This proposal is a substantially enhanced version of our previously successful CACHE2 proposal. It includes improvements to every stage of our COmbined Docking And Similarity Search 2.0 (CODASS2) workflow that was applied to that challenge, as well as introducing additional tools and features to boost both its throughput (and thus the size of its screening library) and the reliability of its predictions. In summary, these improvements are:
Improved Virtual Chemical Library
Our approach strives to leverage the chemical diversity accessible by Enamine in an efficient manner. For this, we will generate virtual libraries following a dynamic, hierarchical strategy. A small, diverse subset of Enamine’s catalogue (HitLocator, ca. 460 k compounds) will be evaluated with our computational models and serve as the starting point to identify virtual chemical seeds. The seeds will be used to compile a focused library from Enamine’s REAL catalogue (22 billion compounds), which will then be also evaluated using our models. At each step, compounds will be filtered for suitable physicochemical properties (e.g., MW, logP, PAINS, absence of carboxylates). This process will be repeated by generating more refined libraries based on the predictions from the parent library. This evolutionary process will allow us to minimise the computational resources spent on unpromising chemotypes and exploit more deeply the chemical diversity accessible by Enamine.
An evolution of the DL-based Scoring Function SCORCH (which was very recently published, see relevant publications), SCORCH2 adds several features. These include using a larger number data sources, leveraging binding affinities as part of its training, new descriptors to better take capture binding entropy, a broader range of model architectures to improve its accuracy and uncertainty estimates,additional data augmentation, improved data splitting and model finalisation, improved handling of class imbalance, and improved GPU compatibility. The result is a superior docking, screening, and ranking power as well as a higher throughput.
See below for more details of the consensus scheme built-in to SCORCH2 itself.
A wholly new addition, Autodock-SS introduces 3D ligand-based virtual screening to our workflow, which previously relied only on structure-based virtual screening methods with some 2D similarity metrics. It is a development of Autodock-GPU that repurposes the docking algorithm to evaluate 3D molecular similarity (rather than fit to a protein's pocket), while treating the library molecules as conformationally flexible. Unlike any freely-available LBVS tool, as well as being more realistic, this obviates the need for pre-generation of a multiconformer library.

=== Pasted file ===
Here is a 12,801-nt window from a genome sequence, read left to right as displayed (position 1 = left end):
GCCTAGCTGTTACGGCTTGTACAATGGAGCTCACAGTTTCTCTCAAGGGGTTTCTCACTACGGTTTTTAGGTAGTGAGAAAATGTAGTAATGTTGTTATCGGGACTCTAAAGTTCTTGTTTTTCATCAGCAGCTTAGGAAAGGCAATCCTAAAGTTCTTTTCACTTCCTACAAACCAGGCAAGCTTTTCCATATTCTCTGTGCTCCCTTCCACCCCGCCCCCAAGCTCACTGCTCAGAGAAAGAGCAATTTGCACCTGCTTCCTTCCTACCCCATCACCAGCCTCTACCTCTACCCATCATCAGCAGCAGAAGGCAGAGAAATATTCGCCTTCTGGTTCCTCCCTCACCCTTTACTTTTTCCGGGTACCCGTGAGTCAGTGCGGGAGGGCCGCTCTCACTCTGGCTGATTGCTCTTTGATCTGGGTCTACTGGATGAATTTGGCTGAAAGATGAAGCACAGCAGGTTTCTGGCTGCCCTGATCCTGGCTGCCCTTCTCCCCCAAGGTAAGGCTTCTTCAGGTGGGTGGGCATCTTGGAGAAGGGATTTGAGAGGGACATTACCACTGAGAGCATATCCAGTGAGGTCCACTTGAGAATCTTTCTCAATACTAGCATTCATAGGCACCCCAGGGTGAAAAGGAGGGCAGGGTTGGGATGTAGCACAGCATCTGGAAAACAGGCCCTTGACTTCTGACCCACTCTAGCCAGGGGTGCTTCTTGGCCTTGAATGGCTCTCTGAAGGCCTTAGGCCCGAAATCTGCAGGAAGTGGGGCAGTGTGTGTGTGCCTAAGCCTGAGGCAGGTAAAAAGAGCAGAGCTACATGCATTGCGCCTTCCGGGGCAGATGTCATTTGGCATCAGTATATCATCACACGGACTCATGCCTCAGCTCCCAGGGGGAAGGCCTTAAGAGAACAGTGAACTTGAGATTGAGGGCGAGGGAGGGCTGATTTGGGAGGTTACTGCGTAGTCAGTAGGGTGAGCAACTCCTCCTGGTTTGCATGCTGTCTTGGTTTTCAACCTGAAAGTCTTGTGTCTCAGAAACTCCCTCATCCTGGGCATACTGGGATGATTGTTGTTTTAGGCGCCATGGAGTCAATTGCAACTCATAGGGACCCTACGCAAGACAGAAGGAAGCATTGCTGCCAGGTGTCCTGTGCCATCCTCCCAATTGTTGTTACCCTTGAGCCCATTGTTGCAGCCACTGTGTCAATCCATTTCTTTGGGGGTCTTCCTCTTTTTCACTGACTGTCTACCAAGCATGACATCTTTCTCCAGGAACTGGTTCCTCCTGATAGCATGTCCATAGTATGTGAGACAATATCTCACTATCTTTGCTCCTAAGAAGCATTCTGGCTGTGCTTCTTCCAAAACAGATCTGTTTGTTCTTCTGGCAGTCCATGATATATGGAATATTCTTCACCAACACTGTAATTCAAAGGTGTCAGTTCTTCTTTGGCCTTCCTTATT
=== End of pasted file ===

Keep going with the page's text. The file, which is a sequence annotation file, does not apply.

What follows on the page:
Both SCORCH2 and Autodock-SS have shown performance beyond the state of the art (as described in the literature) in rigorous in-house benchmarking against databases of experimentally-derived structures and binding data, hence the preparations for their publication in peer-reviewed journals (see list below).
Calculation of binding affinity via molecular dynamics and semiempirical quantum mechanics is a wholly new addition to our workflow. It leverages the new Gaussian Accelerated Molecular Dynamics technique (in conjunction with CaFE and MOPAC2016) to boost sampling and thus reliability. We have recently sued this method to evaluate docking results from a virtual screening campaign carried out against Trypanosomatid phosphofructokinases, after benchmarking against experimentally-determined structures and binding data showed it to usefully boost the reliability of hit selection. It will be used to further validate the binding potential of top hits selected by the upstream methods, and will be particularly valuable during the Hit Optimization stage of the challenge.
With a similar reliability in pose prediction to our previous initial screening/docking tool PSOVina2, but with approximately fivefold increase in throughput, the use of Vina-GPU+ as our initial docking tool means the size of the library that can be processed (and thus the probability that it contains true hits) increases.
Posing - also known as Consensus Docking (and not to be confused with consensus scoring), consensus posing leverages multiple docking programs to substantially boost the reliability of the predicted poses that are fed into the downstream scoring schemes. Rigorous evaluation by multiple research groups (including ours, which made the initial discovery) has shown this to hold true under a variety of conditions; see our publications and the following, which reference our work:
Classical Scoring - a battery of 6 methods based on force-field, knowledge-based, and machine learning approaches, with a proven track record in reliability (see our publications).
DL Scoring - SCORCH2 is itself a consensus method as it combines the ML/DL methods of its predecessor SCORCH1 (GBDT using XGBoost, a FF NN, and a W&D NN) in a new way, namely by implementing a consensus model by average prediction score (known as a multi-balanced model), and also adds a Random Forest-based scoring method to this scheme.
For CACHE2, we used a standard rank-by-rank consensus scheme to merge all of these scores, but CODASS 3.0 will now use the new exponential ranking consensus scheme described here: